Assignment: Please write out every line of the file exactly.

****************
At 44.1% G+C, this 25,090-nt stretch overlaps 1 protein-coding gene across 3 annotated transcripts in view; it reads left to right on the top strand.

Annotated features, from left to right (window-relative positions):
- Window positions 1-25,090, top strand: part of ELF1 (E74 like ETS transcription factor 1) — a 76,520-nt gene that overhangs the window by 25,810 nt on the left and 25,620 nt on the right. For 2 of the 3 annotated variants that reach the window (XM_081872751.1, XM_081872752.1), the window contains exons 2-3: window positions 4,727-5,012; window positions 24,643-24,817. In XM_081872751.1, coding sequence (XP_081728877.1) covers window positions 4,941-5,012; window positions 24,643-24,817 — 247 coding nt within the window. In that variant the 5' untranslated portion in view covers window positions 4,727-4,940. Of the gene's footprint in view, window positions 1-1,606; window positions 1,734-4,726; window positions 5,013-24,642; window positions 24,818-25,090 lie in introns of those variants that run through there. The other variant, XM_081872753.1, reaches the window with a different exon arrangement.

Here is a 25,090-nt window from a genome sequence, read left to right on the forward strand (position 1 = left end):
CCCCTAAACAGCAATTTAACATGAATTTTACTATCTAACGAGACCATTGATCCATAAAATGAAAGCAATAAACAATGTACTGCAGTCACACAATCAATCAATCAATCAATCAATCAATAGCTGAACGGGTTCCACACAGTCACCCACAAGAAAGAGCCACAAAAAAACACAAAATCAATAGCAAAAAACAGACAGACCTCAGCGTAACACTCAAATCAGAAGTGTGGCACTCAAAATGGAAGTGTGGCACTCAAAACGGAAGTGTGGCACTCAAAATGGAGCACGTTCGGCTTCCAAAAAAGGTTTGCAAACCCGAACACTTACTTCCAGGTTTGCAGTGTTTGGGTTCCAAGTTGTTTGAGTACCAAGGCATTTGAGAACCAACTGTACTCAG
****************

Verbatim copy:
At 44.1% G+C, this 25,090-nt stretch overlaps 1 protein-coding gene across 3 annotated transcripts in view; it reads left to right on the top strand.

Annotated features, from left to right (window-relative positions):
- Window positions 1-25,090, top strand: part of ELF1 (E74 like ETS transcription factor 1) — a 76,520-nt gene that overhangs the window by 25,810 nt on the left and 25,620 nt on the right. For 2 of the 3 annotated variants that reach the window (XM_081872751.1, XM_081872752.1), the window contains exons 2-3: window positions 4,727-5,012; window positions 24,643-24,817. In XM_081872751.1, coding sequence (XP_081728877.1) covers window positions 4,941-5,012; window positions 24,643-24,817 — 247 coding nt within the window. In that variant the 5' untranslated portion in view covers window positions 4,727-4,940. Of the gene's footprint in view, window positions 1-1,606; window positions 1,734-4,726; window positions 5,013-24,642; window positions 24,818-25,090 lie in introns of those variants that run through there. The other variant, XM_081872753.1, reaches the window with a different exon arrangement.

Here is a 25,090-nt window from a genome sequence, read left to right on the forward strand (position 1 = left end):
CCCCTAAACAGCAATTTAACATGAATTTTACTATCTAACGAGACCATTGATCCATAAAATGAAAGCAATAAACAATGTACTGCAGTCACACAATCAATCAATCAATCAATCAATCAATAGCTGAACGGGTTCCACACAGTCACCCACAAGAAAGAGCCACAAAAAAACACAAAATCAATAGCAAAAAACAGACAGACCTCAGCGTAACACTCAAATCAGAAGTGTGGCACTCAAAATGGAAGTGTGGCACTCAAAACGGAAGTGTGGCACTCAAAATGGAGCACGTTCGGCTTCCAAAAAAGGTTTGCAAACCCGAACACTTACTTCCAGGTTTGCAGTGTTTGGGTTCCAAGTTGTTTGAGTACCAAGGCATTTGAGAACCAACTGTACTCAG